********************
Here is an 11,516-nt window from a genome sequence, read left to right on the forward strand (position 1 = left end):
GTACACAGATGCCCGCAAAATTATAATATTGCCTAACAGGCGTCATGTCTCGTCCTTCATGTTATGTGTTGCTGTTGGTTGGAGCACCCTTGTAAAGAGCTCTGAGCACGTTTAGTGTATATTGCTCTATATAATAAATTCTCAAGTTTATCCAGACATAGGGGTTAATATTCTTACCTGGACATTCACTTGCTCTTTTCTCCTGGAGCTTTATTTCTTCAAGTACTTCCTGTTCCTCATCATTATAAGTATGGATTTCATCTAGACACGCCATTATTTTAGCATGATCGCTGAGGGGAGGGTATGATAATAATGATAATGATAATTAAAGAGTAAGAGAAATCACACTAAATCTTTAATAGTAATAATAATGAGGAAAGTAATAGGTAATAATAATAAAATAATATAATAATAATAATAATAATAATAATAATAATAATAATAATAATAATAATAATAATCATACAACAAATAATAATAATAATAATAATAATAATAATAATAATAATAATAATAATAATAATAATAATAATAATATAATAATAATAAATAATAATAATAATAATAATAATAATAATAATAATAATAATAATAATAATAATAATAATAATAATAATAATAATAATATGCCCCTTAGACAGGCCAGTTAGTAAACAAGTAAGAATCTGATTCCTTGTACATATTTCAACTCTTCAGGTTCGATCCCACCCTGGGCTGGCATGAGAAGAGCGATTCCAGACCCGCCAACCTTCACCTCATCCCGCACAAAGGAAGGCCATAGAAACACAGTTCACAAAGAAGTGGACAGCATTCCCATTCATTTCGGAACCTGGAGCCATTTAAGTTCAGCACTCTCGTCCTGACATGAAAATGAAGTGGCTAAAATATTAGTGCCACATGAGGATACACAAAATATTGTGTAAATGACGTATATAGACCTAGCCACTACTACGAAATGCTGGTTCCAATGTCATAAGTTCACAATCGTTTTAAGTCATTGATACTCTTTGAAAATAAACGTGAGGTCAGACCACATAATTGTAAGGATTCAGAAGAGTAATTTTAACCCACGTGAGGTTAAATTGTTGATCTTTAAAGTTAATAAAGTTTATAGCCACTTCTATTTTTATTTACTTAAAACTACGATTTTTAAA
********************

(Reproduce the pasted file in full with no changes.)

Here is an 11,516-nt window from a genome sequence, read left to right on the forward strand (position 1 = left end):
GTACACAGATGCCCGCAAAATTATAATATTGCCTAACAGGCGTCATGTCTCGTCCTTCATGTTATGTGTTGCTGTTGGTTGGAGCACCCTTGTAAAGAGCTCTGAGCACGTTTAGTGTATATTGCTCTATATAATAAATTCTCAAGTTTATCCAGACATAGGGGTTAATATTCTTACCTGGACATTCACTTGCTCTTTTCTCCTGGAGCTTTATTTCTTCAAGTACTTCCTGTTCCTCATCATTATAAGTATGGATTTCATCTAGACACGCCATTATTTTAGCATGATCGCTGAGGGGAGGGTATGATAATAATGATAATGATAATTAAAGAGTAAGAGAAATCACACTAAATCTTTAATAGTAATAATAATGAGGAAAGTAATAGGTAATAATAATAAAATAATATAATAATAATAATAATAATAATAATAATAATAATAATAATAATAATAATAATAATCATACAACAAATAATAATAATAATAATAATAATAATAATAATAATAATAATAATAATAATAATAATAATAATAATATAATAATAATAAATAATAATAATAATAATAATAATAATAATAATAATAATAATAATAATAATAATAATAATAATAATAATAATAATAATATGCCCCTTAGACAGGCCAGTTAGTAAACAAGTAAGAATCTGATTCCTTGTACATATTTCAACTCTTCAGGTTCGATCCCACCCTGGGCTGGCATGAGAAGAGCGATTCCAGACCCGCCAACCTTCACCTCATCCCGCACAAAGGAAGGCCATAGAAACACAGTTCACAAAGAAGTGGACAGCATTCCCATTCATTTCGGAACCTGGAGCCATTTAAGTTCAGCACTCTCGTCCTGACATGAAAATGAAGTGGCTAAAATATTAGTGCCACATGAGGATACACAAAATATTGTGTAAATGACGTATATAGACCTAGCCACTACTACGAAATGCTGGTTCCAATGTCATAAGTTCACAATCGTTTTAAGTCATTGATACTCTTTGAAAATAAACGTGAGGTCAGACCACATAATTGTAAGGATTCAGAAGAGTAATTTTAACCCACGTGAGGTTAAATTGTTGATCTTTAAAGTTAATAAAGTTTATAGCCACTTCTATTTTTATTTACTTAAAACTACGATTTTTAAA